In a nutshell: Might those modern goddesses of love, Pat Benatar and Bonnie Tyler, have a place alongside the Greek goddess Aphrodite in the classical mythology classroom?
In the mythology classroom, we have a number of objectives. We want our students to learn about gods and goddesses, heroes and maidens, and aspects of classical culture represented in myth. We also want our students to learn about the persistence of classical myth in contemporary culture. One approach we can take is to use lecture and discussion to get at the mythological text and its social, cultural, and historical context, while using film clips or videos to illustrate mythological figures, imagery, or themes in contemporary culture. In the Homeric Hymn to Aphrodite, Aphrodite's ability to compel gods and goddesses to fall in love with mortals is described in military terms like "subdue" and "master." Love, you might say, is a battlefield, and Aphrodite is strong.
Zeus, however, is pissed off by Aphrodite's shenanigans, and compels her to taste some of her own medicine, that is, to fall in love with a mortal, in particular Anchises, a venerable Trojan descendant of Zeus. Aphrodite gets a little bit nervous, a little bit terrified, a little bit helpless--you might even say she falls apart, experiences a total eclipse of the heart.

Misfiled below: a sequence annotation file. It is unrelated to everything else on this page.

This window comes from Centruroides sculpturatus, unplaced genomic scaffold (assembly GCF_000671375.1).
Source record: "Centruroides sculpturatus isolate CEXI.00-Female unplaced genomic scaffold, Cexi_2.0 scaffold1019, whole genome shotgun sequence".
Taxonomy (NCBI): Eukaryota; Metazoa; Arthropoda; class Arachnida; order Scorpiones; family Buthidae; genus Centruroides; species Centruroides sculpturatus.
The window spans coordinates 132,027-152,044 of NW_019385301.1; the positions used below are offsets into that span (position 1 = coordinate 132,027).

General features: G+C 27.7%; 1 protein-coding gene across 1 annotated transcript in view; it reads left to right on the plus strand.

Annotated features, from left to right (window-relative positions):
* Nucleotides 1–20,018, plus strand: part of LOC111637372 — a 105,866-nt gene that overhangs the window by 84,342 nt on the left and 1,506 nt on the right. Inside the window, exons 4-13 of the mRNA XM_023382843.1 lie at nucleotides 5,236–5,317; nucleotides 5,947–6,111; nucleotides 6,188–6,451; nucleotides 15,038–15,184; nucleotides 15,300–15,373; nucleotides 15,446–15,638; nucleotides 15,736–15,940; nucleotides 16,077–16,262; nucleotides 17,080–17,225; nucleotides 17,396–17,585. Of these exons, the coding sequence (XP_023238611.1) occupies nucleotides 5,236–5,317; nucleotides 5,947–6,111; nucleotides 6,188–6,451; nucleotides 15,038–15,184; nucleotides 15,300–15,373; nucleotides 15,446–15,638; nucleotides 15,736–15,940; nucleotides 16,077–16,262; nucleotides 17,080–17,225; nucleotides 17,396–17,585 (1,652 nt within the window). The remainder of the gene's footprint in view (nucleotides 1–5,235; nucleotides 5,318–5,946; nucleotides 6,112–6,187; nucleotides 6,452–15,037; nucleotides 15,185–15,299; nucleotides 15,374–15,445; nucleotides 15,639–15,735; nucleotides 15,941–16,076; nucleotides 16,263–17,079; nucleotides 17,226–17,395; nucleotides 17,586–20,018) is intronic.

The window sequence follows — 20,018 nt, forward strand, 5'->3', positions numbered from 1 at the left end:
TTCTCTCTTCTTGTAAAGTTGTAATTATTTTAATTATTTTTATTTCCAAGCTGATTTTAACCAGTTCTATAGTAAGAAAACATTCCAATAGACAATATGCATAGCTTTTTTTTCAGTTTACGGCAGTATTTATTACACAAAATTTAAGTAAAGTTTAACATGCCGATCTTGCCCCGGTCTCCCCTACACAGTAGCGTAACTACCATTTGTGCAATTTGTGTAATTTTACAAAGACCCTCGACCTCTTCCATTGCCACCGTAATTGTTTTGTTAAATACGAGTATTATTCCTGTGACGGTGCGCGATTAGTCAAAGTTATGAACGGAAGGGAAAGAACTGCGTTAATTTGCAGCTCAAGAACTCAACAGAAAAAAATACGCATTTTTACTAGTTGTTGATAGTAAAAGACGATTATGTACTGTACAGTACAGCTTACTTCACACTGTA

I'm sure my students were quite surprised when I projected not one but two classic 1980s music videos in the middle of a lecture on the Homeric Hymn to Aphrodite. Frankly, I did this in a spirit of fun and experimentation. Much could be said about how the sex and gender dynamics dramatized in the Pat Benatar video correspond to those of classical mythology. Even richer, perhaps, are the bizarre action and imagery of the Bonnie Tyler video, with its candles, full moons, red curtains blowing in the wind, and schoolboys dancing around in a dark, cavernous hall clad only in satyric loin clothes. I touched on these points, asking my students to brainstorm images from the videos and words from the songs that resonated with the text we were studying; but I did not dwell on this kind of analysis during this particular class session. I mostly wanted to convince myself that it could be done, and shake up any complacency my students may have been feeling about what they could expect from me. Be that as it may, I think these power balladeers of the 1980s stood up pretty well alongside the Homeric hymnist, and I look forward to using music video in the classical mythology classroom again, perhaps next time with somewhat more sustained analysis of the videos as mythological texts in their own right.